But somewhere along the way, my weight did start to define what I could and couldn’t do. When you first met me I weighed over 300 pounds. At that weight it was physically too hard to be an adventure seeker- I was literally carrying the weight of another adult around with me everywhere I went.
At my heaviest.
In early 2006 Glenn and I were making plans to take an “active vacation” (hiking, biking, etc.) through REI Adventures tours with Glenn’s brother Chris. Chris, a well-seasoned traveller and adventurer, told us to “pick a trip, any trip… but,” he added, “preferably not one in a jungle with big bugs.” So, Glenn and I started scouring the REI catalog to make our selection of a (bug-free) trip.
Each trip was ranked on a scale from 1 to 5 based on level of difficulty. A level 1 trip was the equivalent of sitting on a nice boat enjoying the scenery go by, and a level 5 trip essentially meant you needed a doctor’s waiver because you could die. We decided to focus on finding a level 2 trip or maybe a level 3 if it didn’t promise to be too difficult.
That was when I first saw the trip of bicycling through Vietnam. I was so captivated by the descriptions and pictures, especially of Halong Bay. I couldn’t imagine a trip I wanted to do more- but I knew my weight and fitness level wouldn’t enable me to bike long distances and over mountain passes. I found myself thinking, “bummer, too bad I’ll never be able to see that,” as I continued flipping through the catalog looking for a less physically demanding trip. In the end we decided to get in better shape, lose some weight and do a hiking trip of the islands of Greece. The trip was absolutely fantastic, but I always lamented not being able to do the biking in Vietnam.
Hiking the islands of Greece.
Which brings me back to that light-bulb moment in the park at your going away party. I looked at you and saw living proof that just because something seems daunting, it’s not impossible. Just because something you want is scary, it’s still worth the risk of taking that first step… and then the next… and the next.
I realized I had a choice to make. I could continue to be a spectator in my own life, all but snuffing out the internal flame that sought activity and adventure. Or, I could seek to uncover my former self and put her back together again. I chose the latter.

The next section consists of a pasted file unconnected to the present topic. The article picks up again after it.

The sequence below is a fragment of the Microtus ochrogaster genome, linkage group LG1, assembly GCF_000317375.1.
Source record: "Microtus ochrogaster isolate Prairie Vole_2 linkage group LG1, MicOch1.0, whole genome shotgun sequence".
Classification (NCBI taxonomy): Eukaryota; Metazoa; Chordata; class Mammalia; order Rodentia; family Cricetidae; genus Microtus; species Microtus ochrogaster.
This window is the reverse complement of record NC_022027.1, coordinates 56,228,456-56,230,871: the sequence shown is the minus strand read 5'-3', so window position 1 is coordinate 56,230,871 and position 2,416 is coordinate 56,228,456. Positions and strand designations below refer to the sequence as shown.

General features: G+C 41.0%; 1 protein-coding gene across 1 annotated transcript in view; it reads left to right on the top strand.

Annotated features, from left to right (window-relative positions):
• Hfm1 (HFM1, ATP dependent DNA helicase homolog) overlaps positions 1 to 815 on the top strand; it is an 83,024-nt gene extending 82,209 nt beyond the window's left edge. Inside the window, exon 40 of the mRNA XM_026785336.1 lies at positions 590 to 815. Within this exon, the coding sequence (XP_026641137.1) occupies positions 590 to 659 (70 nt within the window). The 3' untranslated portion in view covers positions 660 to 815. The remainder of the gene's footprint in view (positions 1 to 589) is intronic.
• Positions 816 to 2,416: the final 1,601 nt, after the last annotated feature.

Since you left Portland, Glenn and I have been working hard to be healthy and active… each and every day. In many ways our journey towards health has been an adventure all on it’s own. It has opened up so many opportunities to see and do things that we had never imagined. And, most importantly, I finally got to do that bicycling trip through Vietnam!
Biking and Halong Bay in Vietnam!
To be able to share that experience with you and Brian meant the world to me. I was able to physically do a trip I thought impossible, see things I had only dreamed about… and best of all I got to share the experience with the person that was the catalyst for my transformation.
With three of my favorite people in the world!
You continue to inspire me to this day. I often think of you during those moments of self-doubt when I wonder if I have it in me to keep going. Thinking of your courage and perseverance gives me the determination to keep taking that next step. And oh, the steps I’ve taken in the past year…
Zip lining at Whistler.
Running our first 5K.
Getting my motorcycle license.
Glenn and I have a lifetime of adventures awaiting us! Later this year we are going to run a half-marathon, and based on your and Brian’s recommendations I have no doubt the Galapagos Islands are in our not-too-distant future. Oh, and the Camino de Santiago, and the Inca Trail, and the Grand Canyon, and wild polar bears!
You were the catalyst that changed the trajectory of my life. You have helped me reconnect with that adventurous girl that lives inside me. You gave me the courage to dig her out, dust her off and put her back on her feet again. You have given me a precious gift for which I will forever be grateful.
Live your dreams! Find out how with my book, Life On Fire: A Step-By-Step Guide To Living Your Dreams